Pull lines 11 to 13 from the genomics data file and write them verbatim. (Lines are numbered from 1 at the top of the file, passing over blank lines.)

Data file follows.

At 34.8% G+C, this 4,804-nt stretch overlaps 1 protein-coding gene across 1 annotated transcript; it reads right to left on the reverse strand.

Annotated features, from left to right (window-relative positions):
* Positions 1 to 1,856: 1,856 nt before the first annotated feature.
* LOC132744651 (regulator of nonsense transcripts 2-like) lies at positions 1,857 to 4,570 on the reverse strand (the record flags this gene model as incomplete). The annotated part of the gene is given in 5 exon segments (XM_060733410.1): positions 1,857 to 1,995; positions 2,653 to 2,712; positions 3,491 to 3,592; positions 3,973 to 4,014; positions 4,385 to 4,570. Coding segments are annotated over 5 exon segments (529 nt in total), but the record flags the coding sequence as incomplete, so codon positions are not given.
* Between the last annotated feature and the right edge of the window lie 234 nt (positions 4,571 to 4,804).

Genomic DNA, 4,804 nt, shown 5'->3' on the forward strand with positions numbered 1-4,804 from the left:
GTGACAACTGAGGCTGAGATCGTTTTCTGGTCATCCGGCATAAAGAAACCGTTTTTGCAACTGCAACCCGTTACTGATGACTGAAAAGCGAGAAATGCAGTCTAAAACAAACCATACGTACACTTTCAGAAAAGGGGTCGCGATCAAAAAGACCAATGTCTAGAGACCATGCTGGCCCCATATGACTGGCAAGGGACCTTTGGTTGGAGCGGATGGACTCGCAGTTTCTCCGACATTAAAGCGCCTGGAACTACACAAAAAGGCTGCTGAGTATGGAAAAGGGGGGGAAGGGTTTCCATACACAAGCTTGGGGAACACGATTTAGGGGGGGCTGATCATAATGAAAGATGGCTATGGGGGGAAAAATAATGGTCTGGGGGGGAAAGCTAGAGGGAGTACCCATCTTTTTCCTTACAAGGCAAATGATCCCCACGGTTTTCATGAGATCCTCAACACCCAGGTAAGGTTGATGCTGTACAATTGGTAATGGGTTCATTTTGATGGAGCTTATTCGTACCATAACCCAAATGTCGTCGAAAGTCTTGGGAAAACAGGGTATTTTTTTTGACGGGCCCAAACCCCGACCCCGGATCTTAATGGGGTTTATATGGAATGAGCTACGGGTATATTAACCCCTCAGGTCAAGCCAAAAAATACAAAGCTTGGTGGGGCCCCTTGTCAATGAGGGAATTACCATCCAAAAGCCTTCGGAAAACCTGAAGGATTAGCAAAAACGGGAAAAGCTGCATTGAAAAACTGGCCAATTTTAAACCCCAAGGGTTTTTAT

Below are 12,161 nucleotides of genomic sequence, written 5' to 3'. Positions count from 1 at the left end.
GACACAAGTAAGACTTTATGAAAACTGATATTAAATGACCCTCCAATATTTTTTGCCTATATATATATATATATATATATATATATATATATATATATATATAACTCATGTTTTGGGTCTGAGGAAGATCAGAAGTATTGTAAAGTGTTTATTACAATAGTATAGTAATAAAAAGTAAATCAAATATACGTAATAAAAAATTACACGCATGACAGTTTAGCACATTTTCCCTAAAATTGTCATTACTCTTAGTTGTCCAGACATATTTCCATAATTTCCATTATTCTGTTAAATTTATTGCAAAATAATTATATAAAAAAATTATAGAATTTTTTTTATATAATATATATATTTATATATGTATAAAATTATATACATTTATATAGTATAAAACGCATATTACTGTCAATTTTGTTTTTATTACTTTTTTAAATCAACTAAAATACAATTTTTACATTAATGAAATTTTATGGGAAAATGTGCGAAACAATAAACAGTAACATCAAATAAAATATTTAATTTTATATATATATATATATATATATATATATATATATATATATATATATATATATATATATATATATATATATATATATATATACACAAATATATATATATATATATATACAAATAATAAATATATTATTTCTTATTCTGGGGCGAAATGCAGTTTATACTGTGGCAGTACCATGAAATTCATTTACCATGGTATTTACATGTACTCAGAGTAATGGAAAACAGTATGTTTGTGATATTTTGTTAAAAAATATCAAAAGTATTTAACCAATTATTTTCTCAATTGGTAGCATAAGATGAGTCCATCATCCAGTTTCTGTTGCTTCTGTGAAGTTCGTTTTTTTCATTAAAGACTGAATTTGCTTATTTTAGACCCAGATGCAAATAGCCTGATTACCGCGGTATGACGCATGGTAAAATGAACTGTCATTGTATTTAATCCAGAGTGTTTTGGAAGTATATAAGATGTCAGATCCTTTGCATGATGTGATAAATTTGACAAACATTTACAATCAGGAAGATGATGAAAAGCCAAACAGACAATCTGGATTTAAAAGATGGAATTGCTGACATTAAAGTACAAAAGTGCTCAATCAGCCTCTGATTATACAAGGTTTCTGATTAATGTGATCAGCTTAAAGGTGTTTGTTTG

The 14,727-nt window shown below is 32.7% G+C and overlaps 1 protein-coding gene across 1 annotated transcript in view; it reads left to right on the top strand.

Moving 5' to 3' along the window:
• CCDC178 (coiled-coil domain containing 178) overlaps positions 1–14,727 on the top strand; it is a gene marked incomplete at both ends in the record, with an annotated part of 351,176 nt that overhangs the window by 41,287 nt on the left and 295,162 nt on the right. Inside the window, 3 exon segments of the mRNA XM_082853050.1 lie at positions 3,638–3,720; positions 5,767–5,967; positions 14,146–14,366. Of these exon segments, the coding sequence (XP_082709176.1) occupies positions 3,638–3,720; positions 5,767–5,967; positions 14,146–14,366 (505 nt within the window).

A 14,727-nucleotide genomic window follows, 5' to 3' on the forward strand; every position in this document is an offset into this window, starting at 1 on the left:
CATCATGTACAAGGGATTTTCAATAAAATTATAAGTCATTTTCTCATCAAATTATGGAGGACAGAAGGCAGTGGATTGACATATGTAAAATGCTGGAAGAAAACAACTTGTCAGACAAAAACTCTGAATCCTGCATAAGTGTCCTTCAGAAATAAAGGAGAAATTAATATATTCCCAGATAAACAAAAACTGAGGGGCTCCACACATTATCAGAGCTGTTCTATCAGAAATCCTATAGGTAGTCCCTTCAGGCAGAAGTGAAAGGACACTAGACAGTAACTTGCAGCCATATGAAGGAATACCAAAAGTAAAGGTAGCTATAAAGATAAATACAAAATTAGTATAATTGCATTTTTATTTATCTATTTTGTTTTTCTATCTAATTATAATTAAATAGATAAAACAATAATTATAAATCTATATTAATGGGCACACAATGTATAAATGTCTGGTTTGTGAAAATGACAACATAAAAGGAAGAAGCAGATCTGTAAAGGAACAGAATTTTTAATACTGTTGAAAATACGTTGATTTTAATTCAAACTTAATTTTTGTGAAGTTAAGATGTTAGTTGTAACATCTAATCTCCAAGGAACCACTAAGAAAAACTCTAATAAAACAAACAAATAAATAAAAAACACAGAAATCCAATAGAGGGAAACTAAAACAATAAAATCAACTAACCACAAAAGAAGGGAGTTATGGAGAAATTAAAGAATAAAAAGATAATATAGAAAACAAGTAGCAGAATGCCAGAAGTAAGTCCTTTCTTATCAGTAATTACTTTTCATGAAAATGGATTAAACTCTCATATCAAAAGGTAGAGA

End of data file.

Moving 5' to 3' along the window:
• CCDC178 (coiled-coil domain containing 178) overlaps positions 1–14,727 on the top strand; it is a gene marked incomplete at both ends in the record, with an annotated part of 351,176 nt that overhangs the window by 41,287 nt on the left and 295,162 nt on the right. Inside the window, 3 exon segments of the mRNA XM_082853050.1 lie at positions 3,638–3,720; positions 5,767–5,967; positions 14,146–14,366. Of these exon segments, the coding sequence (XP_082709176.1) occupies positions 3,638–3,720; positions 5,767–5,967; positions 14,146–14,366 (505 nt within the window).

A 14,727-nucleotide genomic window follows, 5' to 3' on the forward strand; every position in this document is an offset into this window, starting at 1 on the left: